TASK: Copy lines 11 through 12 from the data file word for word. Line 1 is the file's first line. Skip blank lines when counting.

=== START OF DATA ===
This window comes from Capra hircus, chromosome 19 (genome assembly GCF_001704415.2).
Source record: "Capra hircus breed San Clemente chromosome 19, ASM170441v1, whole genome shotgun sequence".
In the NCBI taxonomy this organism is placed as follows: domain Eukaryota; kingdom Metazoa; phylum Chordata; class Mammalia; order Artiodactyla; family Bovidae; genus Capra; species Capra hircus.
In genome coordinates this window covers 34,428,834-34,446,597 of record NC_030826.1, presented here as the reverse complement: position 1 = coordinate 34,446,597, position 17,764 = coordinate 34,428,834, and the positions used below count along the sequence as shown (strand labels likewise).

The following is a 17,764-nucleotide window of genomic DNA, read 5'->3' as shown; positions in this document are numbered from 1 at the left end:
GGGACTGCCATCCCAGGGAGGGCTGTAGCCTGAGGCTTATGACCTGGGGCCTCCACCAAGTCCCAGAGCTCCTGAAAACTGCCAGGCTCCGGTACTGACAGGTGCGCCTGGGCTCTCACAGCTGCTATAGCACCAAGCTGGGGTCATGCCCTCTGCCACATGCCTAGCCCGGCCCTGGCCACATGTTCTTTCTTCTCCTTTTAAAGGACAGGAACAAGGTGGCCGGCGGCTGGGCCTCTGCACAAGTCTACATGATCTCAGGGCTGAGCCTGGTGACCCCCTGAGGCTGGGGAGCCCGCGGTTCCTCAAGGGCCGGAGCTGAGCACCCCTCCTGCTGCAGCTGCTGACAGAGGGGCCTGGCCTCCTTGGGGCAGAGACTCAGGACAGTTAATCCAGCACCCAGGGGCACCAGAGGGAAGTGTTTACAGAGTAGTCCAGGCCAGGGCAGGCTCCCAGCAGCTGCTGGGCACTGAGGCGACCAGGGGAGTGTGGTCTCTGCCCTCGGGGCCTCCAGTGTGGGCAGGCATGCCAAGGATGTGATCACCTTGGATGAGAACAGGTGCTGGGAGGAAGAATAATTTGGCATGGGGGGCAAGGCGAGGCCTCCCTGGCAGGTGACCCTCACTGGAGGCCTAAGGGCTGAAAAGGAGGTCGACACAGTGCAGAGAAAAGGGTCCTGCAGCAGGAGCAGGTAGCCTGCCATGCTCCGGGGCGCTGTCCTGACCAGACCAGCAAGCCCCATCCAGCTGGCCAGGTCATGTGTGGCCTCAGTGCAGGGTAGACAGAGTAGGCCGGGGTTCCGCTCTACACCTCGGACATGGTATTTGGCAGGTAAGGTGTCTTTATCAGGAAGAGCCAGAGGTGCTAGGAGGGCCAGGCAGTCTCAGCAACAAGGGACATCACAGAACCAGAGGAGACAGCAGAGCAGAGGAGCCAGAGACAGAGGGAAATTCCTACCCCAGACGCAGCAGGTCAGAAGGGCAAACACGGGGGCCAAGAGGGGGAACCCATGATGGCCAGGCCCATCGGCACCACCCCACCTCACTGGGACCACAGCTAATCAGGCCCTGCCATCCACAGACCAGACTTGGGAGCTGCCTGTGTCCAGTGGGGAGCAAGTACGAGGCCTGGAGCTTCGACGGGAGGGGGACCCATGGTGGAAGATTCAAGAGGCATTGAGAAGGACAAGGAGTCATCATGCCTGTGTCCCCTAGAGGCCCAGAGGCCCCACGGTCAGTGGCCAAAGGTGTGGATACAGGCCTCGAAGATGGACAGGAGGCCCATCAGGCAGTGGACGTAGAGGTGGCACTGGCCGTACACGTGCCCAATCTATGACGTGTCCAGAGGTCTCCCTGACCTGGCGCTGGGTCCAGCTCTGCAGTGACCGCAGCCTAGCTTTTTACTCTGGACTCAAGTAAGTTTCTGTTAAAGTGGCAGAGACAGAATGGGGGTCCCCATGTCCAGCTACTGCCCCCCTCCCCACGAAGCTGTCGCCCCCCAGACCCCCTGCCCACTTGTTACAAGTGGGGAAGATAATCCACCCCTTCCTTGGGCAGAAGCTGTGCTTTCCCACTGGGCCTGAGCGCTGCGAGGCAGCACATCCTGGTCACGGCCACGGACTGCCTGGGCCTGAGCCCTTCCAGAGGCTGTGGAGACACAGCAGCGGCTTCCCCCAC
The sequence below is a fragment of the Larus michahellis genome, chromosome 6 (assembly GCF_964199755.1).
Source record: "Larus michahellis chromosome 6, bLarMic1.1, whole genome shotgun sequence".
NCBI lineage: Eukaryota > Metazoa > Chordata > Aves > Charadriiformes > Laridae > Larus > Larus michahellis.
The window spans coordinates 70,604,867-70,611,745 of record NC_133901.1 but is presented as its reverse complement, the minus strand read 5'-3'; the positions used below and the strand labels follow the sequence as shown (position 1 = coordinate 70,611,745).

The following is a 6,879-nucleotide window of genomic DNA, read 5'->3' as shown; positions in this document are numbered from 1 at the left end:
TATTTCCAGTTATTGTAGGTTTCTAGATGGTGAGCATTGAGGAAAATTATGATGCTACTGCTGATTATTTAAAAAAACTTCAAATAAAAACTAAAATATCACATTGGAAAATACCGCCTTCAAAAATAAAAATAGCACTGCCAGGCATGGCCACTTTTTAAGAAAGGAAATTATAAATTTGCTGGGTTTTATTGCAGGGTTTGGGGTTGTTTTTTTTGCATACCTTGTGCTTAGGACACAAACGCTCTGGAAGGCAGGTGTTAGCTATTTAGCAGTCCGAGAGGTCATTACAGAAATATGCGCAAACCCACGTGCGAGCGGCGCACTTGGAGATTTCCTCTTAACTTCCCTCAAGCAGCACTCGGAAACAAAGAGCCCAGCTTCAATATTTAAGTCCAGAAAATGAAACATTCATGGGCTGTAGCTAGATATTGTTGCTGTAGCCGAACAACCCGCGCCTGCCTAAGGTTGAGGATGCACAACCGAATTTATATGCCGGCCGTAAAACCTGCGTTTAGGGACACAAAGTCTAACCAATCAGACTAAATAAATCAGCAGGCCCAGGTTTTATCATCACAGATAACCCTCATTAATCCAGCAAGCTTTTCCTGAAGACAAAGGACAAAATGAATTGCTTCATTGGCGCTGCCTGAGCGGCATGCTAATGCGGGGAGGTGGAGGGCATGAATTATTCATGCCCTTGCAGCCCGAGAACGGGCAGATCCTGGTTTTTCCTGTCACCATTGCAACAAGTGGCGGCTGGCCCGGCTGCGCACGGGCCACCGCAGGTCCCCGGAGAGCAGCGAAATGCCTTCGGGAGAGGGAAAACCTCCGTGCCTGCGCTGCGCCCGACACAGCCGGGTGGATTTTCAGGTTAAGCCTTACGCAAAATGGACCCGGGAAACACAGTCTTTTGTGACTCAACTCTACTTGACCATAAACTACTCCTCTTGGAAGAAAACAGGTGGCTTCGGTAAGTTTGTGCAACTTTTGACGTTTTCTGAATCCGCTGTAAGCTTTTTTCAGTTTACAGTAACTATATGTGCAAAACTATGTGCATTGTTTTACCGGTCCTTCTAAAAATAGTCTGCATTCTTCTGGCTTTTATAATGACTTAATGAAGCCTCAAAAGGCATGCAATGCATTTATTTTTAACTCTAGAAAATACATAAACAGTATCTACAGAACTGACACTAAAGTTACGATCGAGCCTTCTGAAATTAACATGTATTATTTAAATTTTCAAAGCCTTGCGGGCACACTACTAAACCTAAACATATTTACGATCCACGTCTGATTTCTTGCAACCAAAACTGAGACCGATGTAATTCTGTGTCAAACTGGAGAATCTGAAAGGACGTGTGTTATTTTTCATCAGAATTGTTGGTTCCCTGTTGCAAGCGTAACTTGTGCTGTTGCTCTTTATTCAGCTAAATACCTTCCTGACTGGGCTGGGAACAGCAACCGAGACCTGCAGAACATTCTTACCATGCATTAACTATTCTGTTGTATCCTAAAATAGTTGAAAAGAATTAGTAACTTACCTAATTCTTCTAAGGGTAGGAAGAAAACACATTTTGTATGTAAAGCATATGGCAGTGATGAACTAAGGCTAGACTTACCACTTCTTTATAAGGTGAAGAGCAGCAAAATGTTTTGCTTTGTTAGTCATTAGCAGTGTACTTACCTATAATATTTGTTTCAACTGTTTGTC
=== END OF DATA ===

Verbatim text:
The following is a 6,879-nucleotide window of genomic DNA, read 5'->3' as shown; positions in this document are numbered from 1 at the left end:
TATTTCCAGTTATTGTAGGTTTCTAGATGGTGAGCATTGAGGAAAATTATGATGCTACTGCTGATTATTTAAAAAAACTTCAAATAAAAACTAAAATATCACATTGGAAAATACCGCCTTCAAAAATAAAAATAGCACTGCCAGGCATGGCCACTTTTTAAGAAAGGAAATTATAAATTTGCTGGGTTTTATTGCAGGGTTTGGGGTTGTTTTTTTTGCATACCTTGTGCTTAGGACACAAACGCTCTGGAAGGCAGGTGTTAGCTATTTAGCAGTCCGAGAGGTCATTACAGAAATATGCGCAAACCCACGTGCGAGCGGCGCACTTGGAGATTTCCTCTTAACTTCCCTCAAGCAGCACTCGGAAACAAAGAGCCCAGCTTCAATATTTAAGTCCAGAAAATGAAACATTCATGGGCTGTAGCTAGATATTGTTGCTGTAGCCGAACAACCCGCGCCTGCCTAAGGTTGAGGATGCACAACCGAATTTATATGCCGGCCGTAAAACCTGCGTTTAGGGACACAAAGTCTAACCAATCAGACTAAATAAATCAGCAGGCCCAGGTTTTATCATCACAGATAACCCTCATTAATCCAGCAAGCTTTTCCTGAAGACAAAGGACAAAATGAATTGCTTCATTGGCGCTGCCTGAGCGGCATGCTAATGCGGGGAGGTGGAGGGCATGAATTATTCATGCCCTTGCAGCCCGAGAACGGGCAGATCCTGGTTTTTCCTGTCACCATTGCAACAAGTGGCGGCTGGCCCGGCTGCGCACGGGCCACCGCAGGTCCCCGGAGAGCAGCGAAATGCCTTCGGGAGAGGGAAAACCTCCGTGCCTGCGCTGCGCCCGACACAGCCGGGTGGATTTTCAGGTTAAGCCTTACGCAAAATGGACCCGGGAAACACAGTCTTTTGTGACTCAACTCTACTTGACCATAAACTACTCCTCTTGGAAGAAAACAGGTGGCTTCGGTAAGTTTGTGCAACTTTTGACGTTTTCTGAATCCGCTGTAAGCTTTTTTCAGTTTACAGTAACTATATGTGCAAAACTATGTGCATTGTTTTACCGGTCCTTCTAAAAATAGTCTGCATTCTTCTGGCTTTTATAATGACTTAATGAAGCCTCAAAAGGCATGCAATGCATTTATTTTTAACTCTAGAAAATACATAAACAGTATCTACAGAACTGACACTAAAGTTACGATCGAGCCTTCTGAAATTAACATGTATTATTTAAATTTTCAAAGCCTTGCGGGCACACTACTAAACCTAAACATATTTACGATCCACGTCTGATTTCTTGCAACCAAAACTGAGACCGATGTAATTCTGTGTCAAACTGGAGAATCTGAAAGGACGTGTGTTATTTTTCATCAGAATTGTTGGTTCCCTGTTGCAAGCGTAACTTGTGCTGTTGCTCTTTATTCAGCTAAATACCTTCCTGACTGGGCTGGGAACAGCAACCGAGACCTGCAGAACATTCTTACCATGCATTAACTATTCTGTTGTATCCTAAAATAGTTGAAAAGAATTAGTAACTTACCTAATTCTTCTAAGGGTAGGAAGAAAACACATTTTGTATGTAAAGCATATGGCAGTGATGAACTAAGGCTAGACTTACCACTTCTTTATAAGGTGAAGAGCAGCAAAATGTTTTGCTTTGTTAGTCATTAGCAGTGTACTTACCTATAATATTTGTTTCAACTGTTTGTC